The Eminem-starring feature film “8 Mile” definitely crossed over to the right side of the box office tracks for its debut this weekend. The Universal film, which was directed by Curtis Hanson and produced by Imagine Entertainment, cranked up the volume with a stunning estimated take of $54.5 million.
The sterling debut of “8 Mile” surpassed industry expectations by a wide margin. Most observers thought the film would open in the $35 million-to-low $40 million range. The debut of the film coincided with the success of its Shady/Interscope soundtrack, which sold 702,000 copies in its first week of release, according to Nielsen SoundScan, and bowed on top of The Billboard 200.
Executives at Universal are understandably upbeat about the debut of “8 Mile.” “The results certainly exceeded our expectations,” Universal Pictures distribution president Nikki Rocco said. “It has much to do with the fact that Eminem is a superstar, the critics embraced it so brilliantly, and [producer] Brian Grazer and Curtis Hanson delivered a powerful and inspiring film. Coupled with the outstanding job by production and marketing, we couldn’t be more proud of the outcome.”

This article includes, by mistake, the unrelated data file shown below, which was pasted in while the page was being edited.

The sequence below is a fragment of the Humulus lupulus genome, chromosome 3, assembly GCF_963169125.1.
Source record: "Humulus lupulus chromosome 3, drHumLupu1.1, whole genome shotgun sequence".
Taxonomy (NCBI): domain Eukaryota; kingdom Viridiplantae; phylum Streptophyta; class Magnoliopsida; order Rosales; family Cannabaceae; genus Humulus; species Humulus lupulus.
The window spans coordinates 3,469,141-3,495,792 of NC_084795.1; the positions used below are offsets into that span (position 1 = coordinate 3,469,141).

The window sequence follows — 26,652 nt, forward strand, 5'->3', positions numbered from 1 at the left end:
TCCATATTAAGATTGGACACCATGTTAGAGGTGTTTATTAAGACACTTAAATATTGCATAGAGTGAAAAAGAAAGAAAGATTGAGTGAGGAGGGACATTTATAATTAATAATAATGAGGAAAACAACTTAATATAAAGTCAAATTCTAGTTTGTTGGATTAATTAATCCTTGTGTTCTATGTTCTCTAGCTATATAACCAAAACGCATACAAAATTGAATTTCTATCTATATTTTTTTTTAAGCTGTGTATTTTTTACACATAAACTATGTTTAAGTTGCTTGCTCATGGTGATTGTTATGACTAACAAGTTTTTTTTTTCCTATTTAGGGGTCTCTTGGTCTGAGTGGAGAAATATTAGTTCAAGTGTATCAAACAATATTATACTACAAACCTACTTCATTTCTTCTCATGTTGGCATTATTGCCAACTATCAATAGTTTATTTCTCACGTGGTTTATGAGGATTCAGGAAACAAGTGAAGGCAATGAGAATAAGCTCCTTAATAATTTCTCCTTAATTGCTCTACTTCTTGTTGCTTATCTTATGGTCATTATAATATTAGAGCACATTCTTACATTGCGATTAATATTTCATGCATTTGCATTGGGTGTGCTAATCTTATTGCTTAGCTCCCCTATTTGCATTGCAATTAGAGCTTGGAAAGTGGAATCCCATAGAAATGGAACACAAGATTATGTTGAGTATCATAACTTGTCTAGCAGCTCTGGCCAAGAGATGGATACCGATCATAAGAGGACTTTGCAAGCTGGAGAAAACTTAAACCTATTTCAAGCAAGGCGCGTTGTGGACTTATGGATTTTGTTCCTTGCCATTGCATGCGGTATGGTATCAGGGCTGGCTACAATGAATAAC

The $54.5 million opening of “8 Mile” ranks as the fifth biggest of all time among November releases. Other records set by the film that are worthy of note: It was the second biggest opening for an R-rated feature, behind MGM’s “Hannibal” ($58 million); the second best for Imagine after “Dr. Seuss’ How the Grinch Stole Christmas” ($55.1 million); and was the fifth biggest to date for 2002.
Further demonstrating the film’s power was the low number of theaters it opened in, relative to its gross. The 2,470 venues occupied by “8 Mile” averaged a staggering $22,065 per theater. Of the top-25 openings in box office history, of which the drama is presently ranked 20th, only one other film debuted in less than 3,000 theaters, and that one was in 2,970 sites, which makes the theater count for “8 Mile” the lowest among that esteemed group by far.